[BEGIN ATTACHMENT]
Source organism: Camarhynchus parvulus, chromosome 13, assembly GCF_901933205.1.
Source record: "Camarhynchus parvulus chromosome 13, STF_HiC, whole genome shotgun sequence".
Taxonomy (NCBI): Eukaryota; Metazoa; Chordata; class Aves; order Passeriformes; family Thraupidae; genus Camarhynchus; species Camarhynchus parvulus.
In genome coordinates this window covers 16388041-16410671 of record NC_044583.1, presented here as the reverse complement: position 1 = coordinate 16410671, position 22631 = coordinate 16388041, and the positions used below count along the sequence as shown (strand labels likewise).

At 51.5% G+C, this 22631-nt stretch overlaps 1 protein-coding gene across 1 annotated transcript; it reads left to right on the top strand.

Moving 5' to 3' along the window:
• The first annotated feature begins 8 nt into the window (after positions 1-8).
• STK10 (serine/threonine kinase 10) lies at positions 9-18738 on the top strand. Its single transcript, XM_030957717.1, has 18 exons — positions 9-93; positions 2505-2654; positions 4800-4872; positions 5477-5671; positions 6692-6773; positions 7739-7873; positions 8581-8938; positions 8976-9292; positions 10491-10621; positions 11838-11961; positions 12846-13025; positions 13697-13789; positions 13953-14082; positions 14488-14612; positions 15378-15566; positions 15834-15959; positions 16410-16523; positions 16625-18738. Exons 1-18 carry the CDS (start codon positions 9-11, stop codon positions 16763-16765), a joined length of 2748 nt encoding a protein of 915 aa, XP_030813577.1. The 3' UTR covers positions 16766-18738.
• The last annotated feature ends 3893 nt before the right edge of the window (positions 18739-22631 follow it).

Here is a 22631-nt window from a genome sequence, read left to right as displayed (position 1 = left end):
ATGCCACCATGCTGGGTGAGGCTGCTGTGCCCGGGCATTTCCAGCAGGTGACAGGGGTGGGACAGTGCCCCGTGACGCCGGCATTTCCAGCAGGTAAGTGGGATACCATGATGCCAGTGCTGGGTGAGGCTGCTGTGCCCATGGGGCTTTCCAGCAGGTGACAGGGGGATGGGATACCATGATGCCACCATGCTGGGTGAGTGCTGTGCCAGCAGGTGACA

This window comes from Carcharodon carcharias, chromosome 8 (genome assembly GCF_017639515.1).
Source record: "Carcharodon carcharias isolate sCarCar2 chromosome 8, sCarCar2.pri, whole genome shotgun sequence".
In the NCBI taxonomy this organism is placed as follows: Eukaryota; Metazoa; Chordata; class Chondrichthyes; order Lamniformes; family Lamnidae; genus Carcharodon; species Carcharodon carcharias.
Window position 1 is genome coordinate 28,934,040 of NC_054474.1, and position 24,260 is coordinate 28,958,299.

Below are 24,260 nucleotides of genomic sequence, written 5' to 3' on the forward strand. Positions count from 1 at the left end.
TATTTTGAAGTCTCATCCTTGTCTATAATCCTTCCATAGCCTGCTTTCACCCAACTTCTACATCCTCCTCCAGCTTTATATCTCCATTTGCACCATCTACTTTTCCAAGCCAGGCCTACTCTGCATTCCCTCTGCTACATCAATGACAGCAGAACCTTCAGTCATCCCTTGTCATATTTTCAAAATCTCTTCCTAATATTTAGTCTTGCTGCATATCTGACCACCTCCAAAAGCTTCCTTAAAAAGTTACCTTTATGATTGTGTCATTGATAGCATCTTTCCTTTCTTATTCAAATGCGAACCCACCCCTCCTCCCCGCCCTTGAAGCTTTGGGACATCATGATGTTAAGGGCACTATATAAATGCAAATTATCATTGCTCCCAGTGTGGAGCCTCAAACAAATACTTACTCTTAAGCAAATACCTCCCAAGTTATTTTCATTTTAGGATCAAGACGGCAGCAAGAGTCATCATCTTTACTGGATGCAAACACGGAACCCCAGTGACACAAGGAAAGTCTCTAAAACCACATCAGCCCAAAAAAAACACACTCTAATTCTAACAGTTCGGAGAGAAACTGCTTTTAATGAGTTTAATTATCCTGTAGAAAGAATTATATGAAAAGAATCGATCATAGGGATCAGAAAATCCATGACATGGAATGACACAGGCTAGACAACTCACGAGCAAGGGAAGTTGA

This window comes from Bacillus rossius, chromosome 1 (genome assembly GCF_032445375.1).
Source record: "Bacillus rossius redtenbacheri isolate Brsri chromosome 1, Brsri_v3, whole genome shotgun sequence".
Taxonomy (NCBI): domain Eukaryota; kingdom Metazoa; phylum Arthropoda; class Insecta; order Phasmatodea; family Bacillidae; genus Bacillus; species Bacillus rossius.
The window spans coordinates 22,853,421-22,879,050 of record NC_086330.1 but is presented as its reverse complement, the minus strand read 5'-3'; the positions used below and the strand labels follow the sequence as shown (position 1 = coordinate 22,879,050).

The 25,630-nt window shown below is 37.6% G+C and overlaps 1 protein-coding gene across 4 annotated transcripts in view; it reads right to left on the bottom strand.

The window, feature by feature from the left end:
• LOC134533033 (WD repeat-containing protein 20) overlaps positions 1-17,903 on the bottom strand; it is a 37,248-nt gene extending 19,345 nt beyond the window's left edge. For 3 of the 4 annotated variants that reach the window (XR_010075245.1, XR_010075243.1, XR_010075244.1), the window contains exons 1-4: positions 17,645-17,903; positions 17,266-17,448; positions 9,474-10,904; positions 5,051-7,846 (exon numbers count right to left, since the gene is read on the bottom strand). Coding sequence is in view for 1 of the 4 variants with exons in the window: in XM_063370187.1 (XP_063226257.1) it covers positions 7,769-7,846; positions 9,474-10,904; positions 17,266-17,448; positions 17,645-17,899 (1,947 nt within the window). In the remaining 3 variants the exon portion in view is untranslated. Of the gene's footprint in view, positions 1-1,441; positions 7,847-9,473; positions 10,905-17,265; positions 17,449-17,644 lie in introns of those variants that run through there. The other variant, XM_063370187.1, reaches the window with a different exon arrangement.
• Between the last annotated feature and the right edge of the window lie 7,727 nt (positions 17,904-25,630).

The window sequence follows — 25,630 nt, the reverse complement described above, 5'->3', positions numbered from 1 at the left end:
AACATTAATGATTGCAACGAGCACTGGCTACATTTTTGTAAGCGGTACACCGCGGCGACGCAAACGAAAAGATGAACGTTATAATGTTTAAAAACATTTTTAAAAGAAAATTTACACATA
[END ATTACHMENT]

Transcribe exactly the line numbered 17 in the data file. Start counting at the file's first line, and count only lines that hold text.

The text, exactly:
TATTTTGAAGTCTCATCCTTGTCTATAATCCTTCCATAGCCTGCTTTCACCCAACTTCTACATCCTCCTCCAGCTTTATATCTCCATTTGCACCATCTACTTTTCCAAGCCAGGCCTACTCTGCATTCCCTCTGCTACATCAATGACAGCAGAACCTTCAGTCATCCCTTGTCATATTTTCAAAATCTCTTCCTAATATTTAGTCTTGCTGCATATCTGACCACCTCCAAAAGCTTCCTTAAAAAGTTACCTTTATGATTGTGTCATTGATAGCATCTTTCCTTTCTTATTCAAATGCGAACCCACCCCTCCTCCCCGCCCTTGAAGCTTTGGGACATCATGATGTTAAGGGCACTATATAAATGCAAATTATCATTGCTCCCAGTGTGGAGCCTCAAACAAATACTTACTCTTAAGCAAATACCTCCCAAGTTATTTTCATTTTAGGATCAAGACGGCAGCAAGAGTCATCATCTTTACTGGATGCAAACACGGAACCCCAGTGACACAAGGAAAGTCTCTAAAACCACATCAGCCCAAAAAAAACACACTCTAATTCTAACAGTTCGGAGAGAAACTGCTTTTAATGAGTTTAATTATCCTGTAGAAAGAATTATATGAAAAGAATCGATCATAGGGATCAGAAAATCCATGACATGGAATGACACAGGCTAGACAACTCACGAGCAAGGGAAGTTGA